The captivating town of Dubrovnik that faces the Adriatic Sea on Croatia’s southern coast is a mesmerising place to visit. A key highlight of what’s known as the ‘Pearl of the Adriatic’, is its characteristic Old Town, encircled with huge stone walls constructed in bygone eras.
There is so much to explore in this bustling city’s Old Town. Here are three sites you simply can’t ignore when wandering around the quaint streets and walkways of Dubrovnik’s Old Town.
The Old Town Walls
One of Dubrovnik’s most iconic landmarks are the mighty stone walls that mark the periphery of the city’s Old Town.
No visit to Dubrovnik would be complete without a walk around these walls, which were built in the 9th century. By the mid-14th century, the colossal defence walls were fortified with 15 square forts. Due to the threat of attack from the Turks in the 15th century, the forts were strengthened, and new ones added.
Walking along these well-preserved ancient walls provides spectacular views of the city below and the shimmering Adriatic in the distance.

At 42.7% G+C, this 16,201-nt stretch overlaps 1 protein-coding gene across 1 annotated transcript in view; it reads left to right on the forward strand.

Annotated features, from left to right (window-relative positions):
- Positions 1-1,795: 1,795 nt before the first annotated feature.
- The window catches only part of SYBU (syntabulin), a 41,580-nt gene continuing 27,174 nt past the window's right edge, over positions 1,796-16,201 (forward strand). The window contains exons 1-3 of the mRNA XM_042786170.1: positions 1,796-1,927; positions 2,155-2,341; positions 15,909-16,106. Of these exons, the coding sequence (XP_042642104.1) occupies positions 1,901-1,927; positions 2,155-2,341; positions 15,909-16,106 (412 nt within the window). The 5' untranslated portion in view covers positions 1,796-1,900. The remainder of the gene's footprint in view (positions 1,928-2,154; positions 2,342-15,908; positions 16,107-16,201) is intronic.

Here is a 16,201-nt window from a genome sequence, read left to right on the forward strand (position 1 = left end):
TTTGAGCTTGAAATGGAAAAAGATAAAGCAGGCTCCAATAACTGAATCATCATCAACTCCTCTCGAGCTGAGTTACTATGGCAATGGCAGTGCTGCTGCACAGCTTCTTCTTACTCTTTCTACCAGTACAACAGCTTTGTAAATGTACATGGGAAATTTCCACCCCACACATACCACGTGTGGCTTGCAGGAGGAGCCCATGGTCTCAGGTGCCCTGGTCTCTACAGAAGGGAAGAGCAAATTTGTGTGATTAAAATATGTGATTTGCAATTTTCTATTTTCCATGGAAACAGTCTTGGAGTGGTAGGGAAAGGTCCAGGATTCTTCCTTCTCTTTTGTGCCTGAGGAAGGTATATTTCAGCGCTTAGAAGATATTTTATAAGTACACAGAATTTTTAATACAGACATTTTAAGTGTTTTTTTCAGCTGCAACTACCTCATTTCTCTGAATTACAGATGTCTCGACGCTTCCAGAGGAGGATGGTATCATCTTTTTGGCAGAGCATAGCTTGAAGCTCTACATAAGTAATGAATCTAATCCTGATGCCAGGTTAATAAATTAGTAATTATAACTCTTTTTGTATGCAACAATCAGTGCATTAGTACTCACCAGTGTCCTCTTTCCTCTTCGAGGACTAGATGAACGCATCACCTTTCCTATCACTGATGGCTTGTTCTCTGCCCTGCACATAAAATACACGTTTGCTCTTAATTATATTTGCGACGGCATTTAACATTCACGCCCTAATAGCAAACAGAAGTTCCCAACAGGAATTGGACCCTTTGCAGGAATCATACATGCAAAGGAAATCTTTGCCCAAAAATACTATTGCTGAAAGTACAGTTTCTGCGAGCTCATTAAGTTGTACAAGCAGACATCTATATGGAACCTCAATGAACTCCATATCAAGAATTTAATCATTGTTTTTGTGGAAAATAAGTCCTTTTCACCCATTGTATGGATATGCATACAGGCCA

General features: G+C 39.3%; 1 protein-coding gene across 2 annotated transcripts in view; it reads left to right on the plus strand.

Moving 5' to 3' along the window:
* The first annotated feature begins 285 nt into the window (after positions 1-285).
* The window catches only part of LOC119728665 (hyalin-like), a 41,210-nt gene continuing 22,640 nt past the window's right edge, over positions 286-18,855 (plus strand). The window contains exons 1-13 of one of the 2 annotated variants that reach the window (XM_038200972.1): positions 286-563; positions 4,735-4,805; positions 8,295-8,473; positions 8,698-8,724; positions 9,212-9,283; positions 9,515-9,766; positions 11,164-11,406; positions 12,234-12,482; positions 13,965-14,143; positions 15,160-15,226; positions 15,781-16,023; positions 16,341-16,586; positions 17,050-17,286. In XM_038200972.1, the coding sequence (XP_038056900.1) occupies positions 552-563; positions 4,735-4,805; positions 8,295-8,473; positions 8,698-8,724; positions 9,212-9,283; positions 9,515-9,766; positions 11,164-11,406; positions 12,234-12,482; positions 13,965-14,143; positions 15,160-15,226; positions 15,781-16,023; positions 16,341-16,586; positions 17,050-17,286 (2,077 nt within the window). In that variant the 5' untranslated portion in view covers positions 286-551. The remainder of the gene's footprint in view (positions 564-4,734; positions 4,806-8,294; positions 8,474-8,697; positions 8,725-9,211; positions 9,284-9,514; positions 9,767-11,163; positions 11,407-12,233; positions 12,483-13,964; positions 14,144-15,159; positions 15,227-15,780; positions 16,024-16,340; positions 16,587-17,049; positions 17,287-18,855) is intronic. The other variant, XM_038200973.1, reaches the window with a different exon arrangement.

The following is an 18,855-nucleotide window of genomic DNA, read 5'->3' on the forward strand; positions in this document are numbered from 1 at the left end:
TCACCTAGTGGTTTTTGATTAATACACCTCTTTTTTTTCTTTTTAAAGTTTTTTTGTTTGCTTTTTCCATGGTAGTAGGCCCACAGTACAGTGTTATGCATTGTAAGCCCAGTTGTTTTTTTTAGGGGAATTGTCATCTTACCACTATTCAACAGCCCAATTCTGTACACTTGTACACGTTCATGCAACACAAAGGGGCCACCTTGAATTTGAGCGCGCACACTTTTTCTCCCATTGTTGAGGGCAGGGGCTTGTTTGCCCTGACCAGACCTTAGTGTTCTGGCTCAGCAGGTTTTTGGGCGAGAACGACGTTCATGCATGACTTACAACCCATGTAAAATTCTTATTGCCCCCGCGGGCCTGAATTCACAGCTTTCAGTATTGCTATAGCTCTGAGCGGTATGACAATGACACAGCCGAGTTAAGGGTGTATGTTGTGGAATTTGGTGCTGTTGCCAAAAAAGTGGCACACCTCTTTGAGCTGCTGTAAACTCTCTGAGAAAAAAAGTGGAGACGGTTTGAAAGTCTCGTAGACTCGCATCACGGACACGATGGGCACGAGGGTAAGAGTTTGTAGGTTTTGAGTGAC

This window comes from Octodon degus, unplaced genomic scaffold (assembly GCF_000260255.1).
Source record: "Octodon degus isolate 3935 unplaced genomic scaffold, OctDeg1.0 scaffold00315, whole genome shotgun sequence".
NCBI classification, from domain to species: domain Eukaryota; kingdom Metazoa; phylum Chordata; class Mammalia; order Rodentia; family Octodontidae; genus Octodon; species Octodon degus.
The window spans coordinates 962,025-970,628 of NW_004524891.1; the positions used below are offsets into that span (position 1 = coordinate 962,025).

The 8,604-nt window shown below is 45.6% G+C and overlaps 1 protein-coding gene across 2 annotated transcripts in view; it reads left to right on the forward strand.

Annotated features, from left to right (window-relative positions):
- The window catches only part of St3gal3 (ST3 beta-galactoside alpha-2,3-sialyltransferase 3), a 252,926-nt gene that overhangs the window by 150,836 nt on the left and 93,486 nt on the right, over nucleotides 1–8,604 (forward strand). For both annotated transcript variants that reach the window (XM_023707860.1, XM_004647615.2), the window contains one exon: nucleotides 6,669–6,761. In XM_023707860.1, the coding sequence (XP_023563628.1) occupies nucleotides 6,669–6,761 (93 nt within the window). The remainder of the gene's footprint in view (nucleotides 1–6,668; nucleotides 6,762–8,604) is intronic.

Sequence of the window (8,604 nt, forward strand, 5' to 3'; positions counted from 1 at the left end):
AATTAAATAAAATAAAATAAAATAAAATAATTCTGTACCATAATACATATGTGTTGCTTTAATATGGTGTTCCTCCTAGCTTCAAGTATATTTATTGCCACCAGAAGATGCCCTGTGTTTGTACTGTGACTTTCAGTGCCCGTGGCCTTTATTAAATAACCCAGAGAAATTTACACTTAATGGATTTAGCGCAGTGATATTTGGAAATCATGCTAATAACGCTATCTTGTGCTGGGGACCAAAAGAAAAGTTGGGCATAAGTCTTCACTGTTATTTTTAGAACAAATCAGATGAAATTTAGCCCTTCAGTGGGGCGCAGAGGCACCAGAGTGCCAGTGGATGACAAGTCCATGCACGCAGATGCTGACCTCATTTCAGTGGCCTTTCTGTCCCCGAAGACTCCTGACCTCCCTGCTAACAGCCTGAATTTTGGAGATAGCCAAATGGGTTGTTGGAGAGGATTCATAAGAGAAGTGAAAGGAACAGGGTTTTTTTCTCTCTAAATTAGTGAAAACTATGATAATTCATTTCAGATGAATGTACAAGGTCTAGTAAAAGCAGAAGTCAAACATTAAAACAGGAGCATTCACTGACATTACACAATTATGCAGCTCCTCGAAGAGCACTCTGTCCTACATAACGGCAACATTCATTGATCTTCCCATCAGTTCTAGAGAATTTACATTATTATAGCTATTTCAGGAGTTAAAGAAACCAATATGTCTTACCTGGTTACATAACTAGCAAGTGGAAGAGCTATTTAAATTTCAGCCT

Dubrovnik Cathedral is a magnificent piece of architecture, built in a Baroque style. Known as the Assumption Cathedral, this beautiful building was built on the site of former cathedrals from the 7th, 10th and 11th centuries.
The Cathedral was virtually destroyed in an earthquake in 1667. In the ensuing three decades, several Italian architects worked on rebuilding the Cathedral.
Internally, the Cathedral is as beautiful as it is externally, with a décor adorned in paintings by Dalmatian and Italian artists from the 16th to 18th centuries. One standout painting is Raphael’s ‘Virgin of the Chair’ from the early 17th century.
One of the best places to watch the world go by in Dubrovnik is in the Square of Loggia, which has been a favourite gathering place for locals and visitors alike for many years.
This stunning square is lined with some of the town’s most famous buildings, including Orlando’s Column, Loggia of the Bells, which were built in the 15th century as a warning sign to citizens of unrest, and the Church of St. Blaise, with its beautiful Baroque façade.